The Conservatives have strongly vowed to introduce a ban on the zero hour contracts stopping people from taking jobs elsewhere as well as creating three million apprenticeships through benefit cuts such as withdrawing JSA from young people after sixth months unless they take part in community project. Meanwhile, labour vows to ban zero contracts as well as guaranteeing a job for the under 25s unemployed for over a year. Similarly with the conservatives, Labour aims to create many apprenticeships for young people. The Lib Dems have also chosen to focus on young
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The unemployment rate is definitely an economic indicator that voters follow very closely. Although current figures imply that the number of employed people has increased, however living in a city with one the world’s highest cost of living such as London on a part time contract paying minimum wage may look positive to the prime minister. However to the individual in question, this is a problem as you cannot sustain a stable life with such income particularly if you are based in London. Consequently, Labour’s policy of scrapping zero contracts is more likely to be favourable than the Conservations lacklustre effort to deal with this exploitative contract.
The final key issue is the NHS. A BBC/Populus poll in January 2015 valued the NHS as the utmost significant issue among voter with many worrying about the decline of the health service. This highlights the government’s failure in providing the health service. The National Health Service has become an international trademark. However, in recent years its efficiency has plummeted drastically. The NHS in England has missed its four-hour A&E wait target for the past three months (91.8% of patients were seen in four hours between January and March, below their target of 95%) This performance is their lowest level of performance for a decade3.In winter 2014; there were reports of treatment outside Croydon University Hospital due to overcrowding. The government’s involvement is this market is perhaps causing inefficiency and leading to the misallocation of scarce resources. How can this government failure be tackled? Which party is going to be able to rescue a national treasure?
The Liberal Democrats have pledged to spend an extra £1bn for the NHS every year heavily focusing on mental health as it will be rewarded half. This is to be funded by making higher earners pay more tax on their share amongst other things. The Conservatives have been trying to avoid the subject as much as possible nonetheless they have also opted to increase its spending by putting an extra £2bn across the UK with promises to ensure that everyone shall be able to see a GP seven days a week by 2020. Meanwhile Labour who introduced the institution in 1948 have a better relationship with the NHS will commit an extra £2.5bn a year, with the money coming from three potential sources- the new mansion tax, recuperating money by clamping down on tax avoidance from big corporations and introducing a new tax on tobacco companies.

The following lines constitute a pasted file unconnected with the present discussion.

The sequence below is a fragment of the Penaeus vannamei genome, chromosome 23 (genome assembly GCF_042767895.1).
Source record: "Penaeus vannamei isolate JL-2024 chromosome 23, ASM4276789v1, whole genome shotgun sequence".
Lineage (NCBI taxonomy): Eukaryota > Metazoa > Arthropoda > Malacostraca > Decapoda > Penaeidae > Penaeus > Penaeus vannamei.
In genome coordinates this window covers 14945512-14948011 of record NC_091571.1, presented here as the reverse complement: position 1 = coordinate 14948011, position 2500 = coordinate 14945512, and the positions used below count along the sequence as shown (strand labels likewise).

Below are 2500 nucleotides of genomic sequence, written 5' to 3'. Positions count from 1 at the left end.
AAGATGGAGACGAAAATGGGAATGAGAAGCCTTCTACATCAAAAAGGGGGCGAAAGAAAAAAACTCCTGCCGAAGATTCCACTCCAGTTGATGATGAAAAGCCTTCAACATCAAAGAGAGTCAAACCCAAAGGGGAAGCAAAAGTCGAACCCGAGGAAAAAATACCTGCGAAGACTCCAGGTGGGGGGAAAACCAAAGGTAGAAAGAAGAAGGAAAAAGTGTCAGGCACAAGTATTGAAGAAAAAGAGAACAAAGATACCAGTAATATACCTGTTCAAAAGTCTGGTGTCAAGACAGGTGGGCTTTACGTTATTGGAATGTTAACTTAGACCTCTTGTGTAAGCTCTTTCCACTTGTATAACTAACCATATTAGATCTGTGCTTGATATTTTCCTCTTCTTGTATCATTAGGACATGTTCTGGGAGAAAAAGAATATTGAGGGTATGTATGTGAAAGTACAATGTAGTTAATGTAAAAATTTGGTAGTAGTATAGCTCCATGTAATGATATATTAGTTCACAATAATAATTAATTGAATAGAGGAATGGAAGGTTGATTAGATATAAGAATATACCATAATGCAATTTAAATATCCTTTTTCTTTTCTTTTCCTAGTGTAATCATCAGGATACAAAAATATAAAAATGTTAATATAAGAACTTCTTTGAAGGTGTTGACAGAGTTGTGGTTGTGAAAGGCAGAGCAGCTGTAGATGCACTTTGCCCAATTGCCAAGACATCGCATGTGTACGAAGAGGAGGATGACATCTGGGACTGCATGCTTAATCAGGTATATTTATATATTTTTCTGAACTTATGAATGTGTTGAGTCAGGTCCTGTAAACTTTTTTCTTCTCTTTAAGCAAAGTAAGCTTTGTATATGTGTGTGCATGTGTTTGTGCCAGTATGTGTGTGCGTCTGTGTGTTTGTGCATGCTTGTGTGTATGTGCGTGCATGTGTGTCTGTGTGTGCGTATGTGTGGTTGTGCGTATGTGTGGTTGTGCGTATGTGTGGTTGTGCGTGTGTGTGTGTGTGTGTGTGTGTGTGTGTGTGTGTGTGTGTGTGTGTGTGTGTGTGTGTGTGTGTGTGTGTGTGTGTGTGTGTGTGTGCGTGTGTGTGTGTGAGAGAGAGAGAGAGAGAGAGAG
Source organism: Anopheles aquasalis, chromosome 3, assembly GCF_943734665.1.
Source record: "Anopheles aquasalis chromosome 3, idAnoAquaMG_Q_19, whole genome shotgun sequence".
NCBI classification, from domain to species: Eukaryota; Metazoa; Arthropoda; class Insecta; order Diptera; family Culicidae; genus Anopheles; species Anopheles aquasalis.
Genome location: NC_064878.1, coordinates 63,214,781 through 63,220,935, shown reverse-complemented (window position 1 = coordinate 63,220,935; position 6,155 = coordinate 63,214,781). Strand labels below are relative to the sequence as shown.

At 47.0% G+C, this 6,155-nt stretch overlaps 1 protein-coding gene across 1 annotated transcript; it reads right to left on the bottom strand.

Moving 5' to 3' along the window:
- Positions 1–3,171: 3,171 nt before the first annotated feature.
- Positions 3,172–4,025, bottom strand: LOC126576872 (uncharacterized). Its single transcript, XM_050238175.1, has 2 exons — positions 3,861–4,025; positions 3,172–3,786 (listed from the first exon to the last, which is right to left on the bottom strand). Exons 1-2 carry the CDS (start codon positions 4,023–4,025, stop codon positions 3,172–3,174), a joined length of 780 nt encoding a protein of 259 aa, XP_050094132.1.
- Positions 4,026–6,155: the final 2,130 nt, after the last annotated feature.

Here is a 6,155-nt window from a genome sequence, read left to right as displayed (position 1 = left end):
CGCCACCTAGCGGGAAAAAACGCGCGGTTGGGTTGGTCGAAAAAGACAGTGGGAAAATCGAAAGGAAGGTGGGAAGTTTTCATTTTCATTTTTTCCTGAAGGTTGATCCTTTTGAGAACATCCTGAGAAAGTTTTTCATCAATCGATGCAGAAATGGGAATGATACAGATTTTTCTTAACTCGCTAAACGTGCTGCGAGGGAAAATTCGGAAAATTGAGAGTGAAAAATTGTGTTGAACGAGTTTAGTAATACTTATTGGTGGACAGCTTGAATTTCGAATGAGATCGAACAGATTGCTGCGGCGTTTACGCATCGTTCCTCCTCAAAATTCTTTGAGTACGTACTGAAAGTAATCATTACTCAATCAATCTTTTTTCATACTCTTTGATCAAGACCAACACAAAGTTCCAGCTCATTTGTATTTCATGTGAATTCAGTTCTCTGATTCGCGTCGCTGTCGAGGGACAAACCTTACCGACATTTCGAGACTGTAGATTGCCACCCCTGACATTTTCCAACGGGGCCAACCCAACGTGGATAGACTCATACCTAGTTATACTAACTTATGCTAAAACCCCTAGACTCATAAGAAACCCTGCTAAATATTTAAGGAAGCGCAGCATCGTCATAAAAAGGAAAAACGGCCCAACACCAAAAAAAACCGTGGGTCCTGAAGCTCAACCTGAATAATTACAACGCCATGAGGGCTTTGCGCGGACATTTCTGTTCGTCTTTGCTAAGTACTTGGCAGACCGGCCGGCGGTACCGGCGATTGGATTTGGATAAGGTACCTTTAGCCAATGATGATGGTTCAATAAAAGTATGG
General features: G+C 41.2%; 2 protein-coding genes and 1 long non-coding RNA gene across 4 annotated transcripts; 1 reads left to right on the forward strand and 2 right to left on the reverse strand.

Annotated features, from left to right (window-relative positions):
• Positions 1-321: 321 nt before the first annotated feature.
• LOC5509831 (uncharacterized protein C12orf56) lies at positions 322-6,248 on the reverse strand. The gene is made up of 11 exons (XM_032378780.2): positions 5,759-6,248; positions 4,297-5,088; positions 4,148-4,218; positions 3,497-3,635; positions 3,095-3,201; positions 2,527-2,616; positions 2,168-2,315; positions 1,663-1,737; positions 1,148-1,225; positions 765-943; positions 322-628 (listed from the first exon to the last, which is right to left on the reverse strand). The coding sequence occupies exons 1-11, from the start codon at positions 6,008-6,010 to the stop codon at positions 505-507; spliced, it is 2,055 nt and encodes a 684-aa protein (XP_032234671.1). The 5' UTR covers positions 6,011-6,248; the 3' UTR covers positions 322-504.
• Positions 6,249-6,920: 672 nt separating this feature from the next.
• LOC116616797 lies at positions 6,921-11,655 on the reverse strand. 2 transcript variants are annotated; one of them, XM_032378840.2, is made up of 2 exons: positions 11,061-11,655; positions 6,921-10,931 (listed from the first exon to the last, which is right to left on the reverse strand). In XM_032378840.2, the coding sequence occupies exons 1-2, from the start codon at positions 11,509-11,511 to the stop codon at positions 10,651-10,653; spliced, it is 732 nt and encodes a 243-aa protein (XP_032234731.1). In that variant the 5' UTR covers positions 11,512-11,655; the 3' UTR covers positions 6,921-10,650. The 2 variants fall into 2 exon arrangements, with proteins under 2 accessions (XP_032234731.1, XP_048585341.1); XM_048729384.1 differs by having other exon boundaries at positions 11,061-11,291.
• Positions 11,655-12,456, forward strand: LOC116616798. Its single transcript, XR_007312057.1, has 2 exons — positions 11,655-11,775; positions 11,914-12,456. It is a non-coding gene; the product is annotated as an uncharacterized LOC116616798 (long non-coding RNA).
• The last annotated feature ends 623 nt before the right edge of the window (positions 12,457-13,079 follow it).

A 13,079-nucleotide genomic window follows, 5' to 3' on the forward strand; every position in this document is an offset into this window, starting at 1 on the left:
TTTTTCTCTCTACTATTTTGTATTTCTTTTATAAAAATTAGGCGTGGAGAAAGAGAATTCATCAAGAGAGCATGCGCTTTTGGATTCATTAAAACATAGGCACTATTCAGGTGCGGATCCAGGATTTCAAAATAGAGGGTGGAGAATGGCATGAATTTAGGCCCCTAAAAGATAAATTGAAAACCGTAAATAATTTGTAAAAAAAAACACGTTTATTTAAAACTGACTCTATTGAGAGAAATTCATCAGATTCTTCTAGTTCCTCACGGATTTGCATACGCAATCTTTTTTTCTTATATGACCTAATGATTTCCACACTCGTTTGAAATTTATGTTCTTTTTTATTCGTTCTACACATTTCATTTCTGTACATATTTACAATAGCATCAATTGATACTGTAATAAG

All three main parties have chosen to increase their spending on the institution as a means of correcting this failure. However, is increased spending along going to increase efficiency. Providing more money could in fact cause whether inefficiency as the institution become complacent as they are aware that extra spending is a given. Nonetheless, the Conservative’s effort to avoid this issue is counter-productive as it is giving Labour an edge. However, Labour’s future spending plans are based on projected revenues. In other words, money which may possibly exist at some point in the future thus creating uncertainty.
In conclusion, although all three economic issues are very significant, fiscal policy is the most impact and will be the decider. The question all voters will be asking themselves is “Who do they trust with the government’s money”? Do they trust a government that plans to restore the current budget deficit through further spending cuts? Do we trust a government that aims to achieve the same goal through increased spending? This is becoming as always a subjective judgement. Nonetheless, this general election is going to be the closest we have ever seen. I predict another coalition.